With the construction as described, when the instrument is being used for the separation of tissues or the clearing of the same from blood vessels or arteries, any blood resulting from bleeding will be instantly removed through the channels E, E and F At the same time the end C of the tip is illuminated by light from the lamp G conducted longitudinally through the Lucite body of the ti s; Ifthisjlight ismqt regui ed e operator "can move the switch member L to open the circuit. Thus, in performing operations where speed is of the utmost value, no time will" be lost by the necessity of wiping away, or otherwise cleansing, the tissues from blood.

What I claim as my invention is: 1. A surgical dissector compris handle portion,

a tapering transparent t fi "D tion having one or more channels extending;

therethrough and opening from the outer end urfac there -wim i re r ,o i ei iti qr transmitting "light tionalindependent ch surface near there n means-connected" o f thftip, and aspirating K, 'oute'r end of 'saidjhandle, ,2. Aijsurjgi a juiss et rj om risin fa .tllbular handle Yrpoiftion, a [transparent [tip' connected to said; handle-portion and havihg' onepr more cha nel extendin handlepand a lampjn rear otsaidltip for trans-',

n ieh fih tou h 692E119. wer in em .3. .A s gic .v s ts! eqmp n a tubul r t an aren tin-, orm s 9 4. A surgical disseotor comprising a in m ans xib onnec d,

tnerethrou'gh and" "anj "a ddi-jj z annel ope i fr m'a s therethr'ough, l I as'pirating metallic T 4 alternativel ..,.,tube f o r connecting the rear end 4 tubular handle, a transparent tip having one or more channels extending therethrough, a flexible tube for connecting the rear end of said tubular handle with aspirating means, a lamp in rear of said transparent tip for transmitting light therethrough, a smaller metallic tube within said handle and insulated therefrom, and connections betwe'err said'iamp and-sai d' lnrrer and outer metallic?tub es"tlirough which current is conducted to the lamp.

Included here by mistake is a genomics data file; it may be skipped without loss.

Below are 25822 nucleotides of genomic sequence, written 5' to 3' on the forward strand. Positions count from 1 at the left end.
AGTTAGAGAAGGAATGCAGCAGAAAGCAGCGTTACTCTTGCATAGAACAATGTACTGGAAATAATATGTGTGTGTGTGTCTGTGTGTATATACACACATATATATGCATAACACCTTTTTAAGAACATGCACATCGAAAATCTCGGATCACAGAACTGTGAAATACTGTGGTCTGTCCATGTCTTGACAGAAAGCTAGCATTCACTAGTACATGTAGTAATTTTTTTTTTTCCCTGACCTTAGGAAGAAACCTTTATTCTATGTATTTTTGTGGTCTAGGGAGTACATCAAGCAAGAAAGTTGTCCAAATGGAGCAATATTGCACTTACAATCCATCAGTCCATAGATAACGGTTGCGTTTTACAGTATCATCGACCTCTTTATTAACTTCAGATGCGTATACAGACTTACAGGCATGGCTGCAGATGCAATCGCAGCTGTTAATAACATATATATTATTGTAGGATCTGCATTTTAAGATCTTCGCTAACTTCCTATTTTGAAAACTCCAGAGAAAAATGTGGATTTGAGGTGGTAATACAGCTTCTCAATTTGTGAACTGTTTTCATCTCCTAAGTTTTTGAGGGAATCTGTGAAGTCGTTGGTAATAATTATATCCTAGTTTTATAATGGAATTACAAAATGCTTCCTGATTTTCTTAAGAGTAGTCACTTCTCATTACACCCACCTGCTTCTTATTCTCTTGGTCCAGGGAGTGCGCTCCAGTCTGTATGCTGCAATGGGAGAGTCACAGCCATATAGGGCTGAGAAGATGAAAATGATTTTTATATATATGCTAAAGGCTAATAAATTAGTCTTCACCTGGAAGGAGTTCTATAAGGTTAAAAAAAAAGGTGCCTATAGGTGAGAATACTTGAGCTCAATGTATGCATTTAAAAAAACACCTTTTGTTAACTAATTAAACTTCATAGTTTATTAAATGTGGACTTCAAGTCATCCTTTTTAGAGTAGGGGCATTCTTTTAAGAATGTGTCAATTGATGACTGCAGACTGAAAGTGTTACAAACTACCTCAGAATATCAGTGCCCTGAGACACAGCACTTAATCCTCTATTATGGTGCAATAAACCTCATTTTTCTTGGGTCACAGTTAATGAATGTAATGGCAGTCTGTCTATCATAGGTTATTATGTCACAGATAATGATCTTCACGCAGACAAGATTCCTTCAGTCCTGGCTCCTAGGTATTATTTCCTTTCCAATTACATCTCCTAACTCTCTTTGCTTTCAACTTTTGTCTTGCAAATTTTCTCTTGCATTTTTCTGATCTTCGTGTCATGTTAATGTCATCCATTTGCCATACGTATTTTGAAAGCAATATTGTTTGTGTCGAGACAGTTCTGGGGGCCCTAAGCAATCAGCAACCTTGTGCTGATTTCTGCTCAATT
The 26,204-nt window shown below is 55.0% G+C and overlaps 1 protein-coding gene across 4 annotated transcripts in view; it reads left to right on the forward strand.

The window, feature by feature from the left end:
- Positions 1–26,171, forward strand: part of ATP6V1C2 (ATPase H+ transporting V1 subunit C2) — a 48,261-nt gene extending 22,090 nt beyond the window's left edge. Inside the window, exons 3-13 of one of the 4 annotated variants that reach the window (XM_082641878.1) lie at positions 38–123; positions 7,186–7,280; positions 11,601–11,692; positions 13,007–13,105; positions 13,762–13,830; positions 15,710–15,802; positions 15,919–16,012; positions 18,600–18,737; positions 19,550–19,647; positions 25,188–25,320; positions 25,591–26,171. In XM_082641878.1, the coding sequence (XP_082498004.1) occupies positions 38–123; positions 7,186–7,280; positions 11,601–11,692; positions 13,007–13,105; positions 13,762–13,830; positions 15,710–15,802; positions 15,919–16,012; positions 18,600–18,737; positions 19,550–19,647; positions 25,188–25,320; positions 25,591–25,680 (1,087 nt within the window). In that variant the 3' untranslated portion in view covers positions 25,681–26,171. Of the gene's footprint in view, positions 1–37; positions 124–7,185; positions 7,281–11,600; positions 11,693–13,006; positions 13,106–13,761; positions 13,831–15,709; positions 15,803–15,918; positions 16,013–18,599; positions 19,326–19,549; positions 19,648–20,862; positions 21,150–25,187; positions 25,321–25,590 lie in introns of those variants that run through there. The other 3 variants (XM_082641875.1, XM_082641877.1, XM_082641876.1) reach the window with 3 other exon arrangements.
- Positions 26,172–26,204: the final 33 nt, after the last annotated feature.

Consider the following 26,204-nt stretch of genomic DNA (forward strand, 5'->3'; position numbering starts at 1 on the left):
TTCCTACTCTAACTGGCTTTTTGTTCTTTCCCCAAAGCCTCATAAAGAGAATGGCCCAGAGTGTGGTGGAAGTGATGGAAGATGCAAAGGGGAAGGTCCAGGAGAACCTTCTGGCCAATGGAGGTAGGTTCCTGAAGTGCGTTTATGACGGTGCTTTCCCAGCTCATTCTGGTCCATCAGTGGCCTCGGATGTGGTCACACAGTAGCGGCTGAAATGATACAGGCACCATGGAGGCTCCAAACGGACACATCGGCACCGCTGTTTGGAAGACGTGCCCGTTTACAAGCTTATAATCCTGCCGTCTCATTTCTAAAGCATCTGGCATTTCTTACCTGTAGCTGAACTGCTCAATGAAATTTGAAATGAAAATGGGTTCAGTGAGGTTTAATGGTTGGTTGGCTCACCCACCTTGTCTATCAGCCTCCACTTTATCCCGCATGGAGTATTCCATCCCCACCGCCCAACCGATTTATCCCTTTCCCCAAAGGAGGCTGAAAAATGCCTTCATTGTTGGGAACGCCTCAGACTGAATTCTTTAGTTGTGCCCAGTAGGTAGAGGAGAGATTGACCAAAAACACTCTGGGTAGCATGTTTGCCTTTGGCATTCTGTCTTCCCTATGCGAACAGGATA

' 5. A surgical dissector comprising a metallic tubular handle, a transparent tip having one or mcre'cnahneis extending therethrough, a flexible of said tubular H aspirating means, a lamp in rear of said trafispaienttip for transmitting light therethrouglg, a smaller metallic tube within said handle and insulated therefrom, connections bewtea aid lam anisair neren .0 te m a m lampganol aj'switch'member slidable on'fa rear l H y 3 1 1 e. 9. y close or open electrical connections wardly extending portion of s to said'outer tube.

HARR' Y M. reasonable;

REFERENCES Cass The followingreferences are of' record in the Number, Name Date 1,766,341.. Kulik ;;'Jun'e 24,1930": 2,172,949 Abbott Sept. 12,1939 1 2,247,258 7 Shepard 'JlinE'24j194 1 2,531,730 Henderson :Nov. 28 1950 FO EIGN PATENTS b i Cou ry we"-..

666,238 Germany Oct.'14,---193'8

Patent Citations
Cited PatentFiling datePublication dateApplicantTitle
US1766341 *Jun 18, 1927Jun 24, 1930Irving KulikAbsorbent roll
US2172949 *Jul 1, 1938Sep 12, 1939Burrows CompanySuction evacuator for surgical and similar operations
US2247258 *Dec 12, 1938Jun 24, 1941Kulite CorpSurgical instrument
US2531730 *Sep 1, 1948Nov 28, 1950Gomco Surgical Mfg CorpSurgical aspirator
DE666238C *Oct 24, 1937Oct 14, 1938Dr Robert StohrerBlutabsaugevorrichtung
Referenced by
Citing PatentFiling datePublication dateApplicantTitle
US3051176 *Dec 11, 1959Aug 28, 1962Franz AlbertiRectoscopic devices
US3261356 *Oct 21, 1963Jul 19, 1966American Cystoscope Makers IncSuction and illumination device
US3495593 *May 2, 1966Feb 17, 1970Snyder Merle BTonsil suction dissector
US3854477 *Apr 6, 1973Dec 17, 1974S SmithApparatus and method for the application of a continuous somatic nerve block
US4445509 *Feb 4, 1982May 1, 1984Auth David CMethod and apparatus for removal of enclosed abnormal deposits
US5295980 *Sep 30, 1991Mar 22, 1994Ersek Robert AMulti-use cannula system
US5593402 *Nov 14, 1994Jan 14, 1997Biosearch Medical Products Inc.Laparoscopic device having a detachable distal tip
US5733266 *Jul 26, 1996Mar 31, 1998Gravlee, Jr.; Joseph F.Hypodermic needle
US5788679 *Jun 26, 1996Aug 4, 1998Gravlee, Jr.; Joseph F.Phacoemulsification needle
US7938794May 1, 2008May 10, 2011Sscor, Inc.Airway suction spoon
EP0258405A1 *Feb 23, 1987Mar 9, 1988Vitalmetrics IncSurgical instrument for irrigation, aspiration and illumination.
Classifications
U.S. Classification604/264, 606/190
International ClassificationA61M1/00, A61B19/00
Cooperative ClassificationA61M1/008, A61B19/00
European ClassificationA61B19/00, A61M1/00T